Making Single Mothers Work: Recent Tax and Welfare Policy and its Effects

52 Pages Posted: 29 Feb 2000 Last revised: 14 May 2010

See all articles by Bruce D. Meyer

Bruce D. Meyer

University of Chicago - Irving B. Harris Graduate School of Public Policy Studies; National Bureau of Economic Research (NBER)

Dan T. Rosenbaum

University of North Carolina (UNC) at Greensboro - Department of Economics

Date Written: January 2000

Abstract

We describe the enormous changes in social and tax policy in recent years that have encouraged work by single mothers. We document the changes in federal and state income taxes, AFDC and Food Stamp benefits, Medicaid, training and child care programs. We describe the quantitative importance of these changes and their timing. We also describe how these changes differed across states and show how they affected families with different numbers and ages of children and with different family incomes. We then examine whether the changes in employment rates over time for different demographic groups and states are consistent with a causal effect of these policies on employment. We use multiple comparison groups and two datasets over a long time period. The results support the more structural findings in Meyer and Rosenbaum (1999a) of substantial EITC effects on employment as well as the findings in Eissa and Liebman (1996) and Ellwood (1999).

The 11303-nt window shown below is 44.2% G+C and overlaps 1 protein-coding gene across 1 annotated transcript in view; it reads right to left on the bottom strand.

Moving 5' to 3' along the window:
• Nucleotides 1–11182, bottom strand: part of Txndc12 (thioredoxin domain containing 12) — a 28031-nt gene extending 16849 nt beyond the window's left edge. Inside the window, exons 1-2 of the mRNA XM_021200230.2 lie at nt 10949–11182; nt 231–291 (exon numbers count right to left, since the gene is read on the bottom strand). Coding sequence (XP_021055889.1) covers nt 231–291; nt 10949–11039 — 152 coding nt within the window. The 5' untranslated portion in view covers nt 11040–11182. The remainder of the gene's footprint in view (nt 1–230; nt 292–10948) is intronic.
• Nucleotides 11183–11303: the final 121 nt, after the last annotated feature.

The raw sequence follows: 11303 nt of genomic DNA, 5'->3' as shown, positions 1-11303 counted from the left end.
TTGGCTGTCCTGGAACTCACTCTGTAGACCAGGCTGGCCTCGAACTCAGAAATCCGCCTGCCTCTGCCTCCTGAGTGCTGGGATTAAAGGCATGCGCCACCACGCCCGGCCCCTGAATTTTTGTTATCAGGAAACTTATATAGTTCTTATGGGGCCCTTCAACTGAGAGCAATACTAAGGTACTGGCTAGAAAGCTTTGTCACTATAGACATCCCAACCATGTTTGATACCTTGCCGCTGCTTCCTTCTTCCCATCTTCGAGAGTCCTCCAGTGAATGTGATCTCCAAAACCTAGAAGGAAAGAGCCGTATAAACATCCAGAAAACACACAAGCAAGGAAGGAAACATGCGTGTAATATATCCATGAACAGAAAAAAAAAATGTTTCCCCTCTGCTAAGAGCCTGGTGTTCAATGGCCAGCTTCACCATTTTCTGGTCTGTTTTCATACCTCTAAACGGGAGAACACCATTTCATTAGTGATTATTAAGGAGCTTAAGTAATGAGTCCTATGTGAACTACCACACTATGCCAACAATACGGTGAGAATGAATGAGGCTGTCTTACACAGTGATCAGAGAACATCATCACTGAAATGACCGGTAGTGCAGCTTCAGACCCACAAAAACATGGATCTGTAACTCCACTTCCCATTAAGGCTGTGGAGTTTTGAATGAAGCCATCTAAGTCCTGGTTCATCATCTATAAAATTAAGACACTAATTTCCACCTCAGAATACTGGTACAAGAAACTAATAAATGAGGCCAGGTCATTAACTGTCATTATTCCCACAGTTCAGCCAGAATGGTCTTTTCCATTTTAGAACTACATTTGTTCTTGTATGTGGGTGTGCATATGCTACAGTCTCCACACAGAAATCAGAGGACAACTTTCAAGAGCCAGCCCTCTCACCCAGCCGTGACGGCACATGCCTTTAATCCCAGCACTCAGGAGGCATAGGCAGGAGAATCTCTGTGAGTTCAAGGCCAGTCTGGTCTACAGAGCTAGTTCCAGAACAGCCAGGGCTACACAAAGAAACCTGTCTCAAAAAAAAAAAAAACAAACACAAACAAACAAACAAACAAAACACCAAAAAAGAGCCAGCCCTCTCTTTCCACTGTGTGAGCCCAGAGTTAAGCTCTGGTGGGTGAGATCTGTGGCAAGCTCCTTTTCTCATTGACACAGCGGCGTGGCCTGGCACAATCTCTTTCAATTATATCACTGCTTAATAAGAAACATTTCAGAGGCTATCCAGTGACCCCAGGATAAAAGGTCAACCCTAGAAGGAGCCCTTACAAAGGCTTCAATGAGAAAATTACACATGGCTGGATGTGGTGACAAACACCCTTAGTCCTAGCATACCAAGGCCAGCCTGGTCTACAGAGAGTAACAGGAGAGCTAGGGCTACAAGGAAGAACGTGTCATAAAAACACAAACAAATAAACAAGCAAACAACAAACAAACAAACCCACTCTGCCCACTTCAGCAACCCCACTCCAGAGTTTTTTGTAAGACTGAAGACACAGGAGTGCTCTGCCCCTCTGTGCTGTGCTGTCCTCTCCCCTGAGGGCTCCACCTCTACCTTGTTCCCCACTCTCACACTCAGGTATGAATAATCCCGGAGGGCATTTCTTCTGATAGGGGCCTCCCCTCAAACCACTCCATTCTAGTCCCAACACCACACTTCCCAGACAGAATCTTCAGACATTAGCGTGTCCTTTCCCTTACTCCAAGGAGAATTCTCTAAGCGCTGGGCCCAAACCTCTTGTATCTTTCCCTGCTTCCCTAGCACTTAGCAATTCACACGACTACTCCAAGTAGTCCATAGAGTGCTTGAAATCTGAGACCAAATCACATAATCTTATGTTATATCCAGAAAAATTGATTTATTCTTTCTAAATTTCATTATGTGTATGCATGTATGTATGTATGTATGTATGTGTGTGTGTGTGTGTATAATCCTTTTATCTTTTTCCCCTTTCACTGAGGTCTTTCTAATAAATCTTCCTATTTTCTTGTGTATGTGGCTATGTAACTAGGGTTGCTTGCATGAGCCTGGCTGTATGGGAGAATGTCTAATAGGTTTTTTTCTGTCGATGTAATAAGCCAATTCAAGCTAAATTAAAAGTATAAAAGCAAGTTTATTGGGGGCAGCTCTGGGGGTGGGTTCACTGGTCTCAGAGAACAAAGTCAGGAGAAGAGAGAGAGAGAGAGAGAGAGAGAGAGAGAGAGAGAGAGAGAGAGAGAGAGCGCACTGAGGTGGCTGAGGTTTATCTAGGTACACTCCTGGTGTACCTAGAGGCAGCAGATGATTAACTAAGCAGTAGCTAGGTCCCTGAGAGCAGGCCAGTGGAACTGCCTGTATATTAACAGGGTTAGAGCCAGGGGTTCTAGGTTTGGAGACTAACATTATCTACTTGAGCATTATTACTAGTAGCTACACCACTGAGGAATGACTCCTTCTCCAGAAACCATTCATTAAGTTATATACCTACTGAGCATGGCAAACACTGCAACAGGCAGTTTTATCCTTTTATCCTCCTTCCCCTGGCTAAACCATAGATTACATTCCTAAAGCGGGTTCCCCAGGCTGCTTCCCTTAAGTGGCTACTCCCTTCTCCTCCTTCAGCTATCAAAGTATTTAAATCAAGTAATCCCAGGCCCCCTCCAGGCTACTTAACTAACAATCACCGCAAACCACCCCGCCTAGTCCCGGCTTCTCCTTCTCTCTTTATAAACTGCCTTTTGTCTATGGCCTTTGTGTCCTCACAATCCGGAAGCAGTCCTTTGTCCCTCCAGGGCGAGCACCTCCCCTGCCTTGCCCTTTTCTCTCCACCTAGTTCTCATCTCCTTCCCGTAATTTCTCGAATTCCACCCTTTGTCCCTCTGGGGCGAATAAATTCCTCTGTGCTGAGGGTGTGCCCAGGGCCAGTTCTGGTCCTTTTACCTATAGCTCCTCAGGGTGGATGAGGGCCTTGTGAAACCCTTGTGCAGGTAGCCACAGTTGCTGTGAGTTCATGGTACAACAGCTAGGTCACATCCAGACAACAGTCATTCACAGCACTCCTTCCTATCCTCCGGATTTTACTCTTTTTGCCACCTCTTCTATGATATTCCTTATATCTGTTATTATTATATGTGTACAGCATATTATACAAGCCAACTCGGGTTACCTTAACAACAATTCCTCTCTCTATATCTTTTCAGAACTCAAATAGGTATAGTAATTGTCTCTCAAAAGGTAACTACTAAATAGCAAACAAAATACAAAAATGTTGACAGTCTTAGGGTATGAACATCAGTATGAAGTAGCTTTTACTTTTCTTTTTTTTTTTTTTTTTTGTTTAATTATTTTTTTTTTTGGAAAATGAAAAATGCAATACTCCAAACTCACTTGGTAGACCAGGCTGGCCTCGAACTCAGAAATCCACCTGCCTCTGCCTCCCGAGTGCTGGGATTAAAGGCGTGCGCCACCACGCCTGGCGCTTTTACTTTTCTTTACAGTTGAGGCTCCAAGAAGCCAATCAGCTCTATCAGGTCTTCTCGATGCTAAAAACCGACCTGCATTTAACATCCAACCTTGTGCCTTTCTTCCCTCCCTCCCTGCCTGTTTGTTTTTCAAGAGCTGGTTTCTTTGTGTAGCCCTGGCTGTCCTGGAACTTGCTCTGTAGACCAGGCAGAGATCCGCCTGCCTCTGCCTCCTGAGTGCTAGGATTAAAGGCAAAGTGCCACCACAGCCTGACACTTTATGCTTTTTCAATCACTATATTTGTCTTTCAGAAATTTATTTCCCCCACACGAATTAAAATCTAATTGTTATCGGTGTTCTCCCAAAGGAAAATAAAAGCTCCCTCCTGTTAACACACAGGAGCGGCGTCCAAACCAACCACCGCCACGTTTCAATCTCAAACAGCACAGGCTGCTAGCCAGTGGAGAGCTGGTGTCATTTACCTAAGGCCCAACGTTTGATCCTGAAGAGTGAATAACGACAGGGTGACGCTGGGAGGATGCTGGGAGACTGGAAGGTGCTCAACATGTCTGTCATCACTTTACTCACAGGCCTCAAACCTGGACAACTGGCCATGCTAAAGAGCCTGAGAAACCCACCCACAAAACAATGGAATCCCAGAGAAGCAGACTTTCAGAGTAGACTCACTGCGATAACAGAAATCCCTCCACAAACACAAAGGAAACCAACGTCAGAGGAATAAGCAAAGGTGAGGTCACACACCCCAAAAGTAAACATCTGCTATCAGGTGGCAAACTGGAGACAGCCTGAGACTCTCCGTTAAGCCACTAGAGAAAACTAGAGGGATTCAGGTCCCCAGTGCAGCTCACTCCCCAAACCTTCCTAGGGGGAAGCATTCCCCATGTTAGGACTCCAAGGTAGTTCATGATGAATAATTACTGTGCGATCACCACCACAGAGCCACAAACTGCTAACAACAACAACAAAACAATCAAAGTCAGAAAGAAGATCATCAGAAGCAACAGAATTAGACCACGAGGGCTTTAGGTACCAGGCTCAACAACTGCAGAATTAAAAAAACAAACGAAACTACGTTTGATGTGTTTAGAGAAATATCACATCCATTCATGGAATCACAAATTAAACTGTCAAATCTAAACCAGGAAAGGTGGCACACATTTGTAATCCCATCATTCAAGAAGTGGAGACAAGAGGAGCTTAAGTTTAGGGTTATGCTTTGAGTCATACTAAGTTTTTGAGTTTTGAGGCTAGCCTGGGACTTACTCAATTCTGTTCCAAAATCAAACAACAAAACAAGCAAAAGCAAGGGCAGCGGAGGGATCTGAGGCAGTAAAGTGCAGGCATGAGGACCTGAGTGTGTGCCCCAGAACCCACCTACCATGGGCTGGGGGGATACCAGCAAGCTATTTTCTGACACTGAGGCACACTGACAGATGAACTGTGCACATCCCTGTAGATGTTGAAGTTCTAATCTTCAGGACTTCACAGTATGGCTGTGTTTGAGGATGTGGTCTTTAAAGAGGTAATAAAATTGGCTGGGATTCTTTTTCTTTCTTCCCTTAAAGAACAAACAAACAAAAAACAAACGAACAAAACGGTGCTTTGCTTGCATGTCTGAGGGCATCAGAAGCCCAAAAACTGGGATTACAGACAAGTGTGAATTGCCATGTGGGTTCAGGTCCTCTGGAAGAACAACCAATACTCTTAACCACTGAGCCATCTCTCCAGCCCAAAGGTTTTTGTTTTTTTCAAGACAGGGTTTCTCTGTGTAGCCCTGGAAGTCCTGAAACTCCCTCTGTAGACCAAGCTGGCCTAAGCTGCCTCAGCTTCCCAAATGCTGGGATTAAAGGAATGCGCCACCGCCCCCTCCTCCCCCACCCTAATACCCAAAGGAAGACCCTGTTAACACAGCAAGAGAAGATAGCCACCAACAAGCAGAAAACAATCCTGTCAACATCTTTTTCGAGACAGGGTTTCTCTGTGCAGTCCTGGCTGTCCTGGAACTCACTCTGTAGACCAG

Suggested Citation

Meyer, Bruce D. and Rosenbaum, Dan T., Making Single Mothers Work: Recent Tax and Welfare Policy and its Effects (January 2000). NBER Working Paper No. w7491. Available at SSRN: https://ssrn.com/abstract=207668

Bruce D. Meyer (Contact Author)

University of Chicago - Irving B. Harris Graduate School of Public Policy Studies ( email )

1155 East 60th Street
Chicago, IL 60637
United States
(773) 702-2712 (Phone)

National Bureau of Economic Research (NBER)

1050 Massachusetts Avenue
Cambridge, MA 02138
United States

Dan T. Rosenbaum

University of North Carolina (UNC) at Greensboro - Department of Economics ( email )

Box 26165
Greensboro, NC 27402-6165
United States
336-334-4872 (Phone)
336- 334-4089 (Fax)

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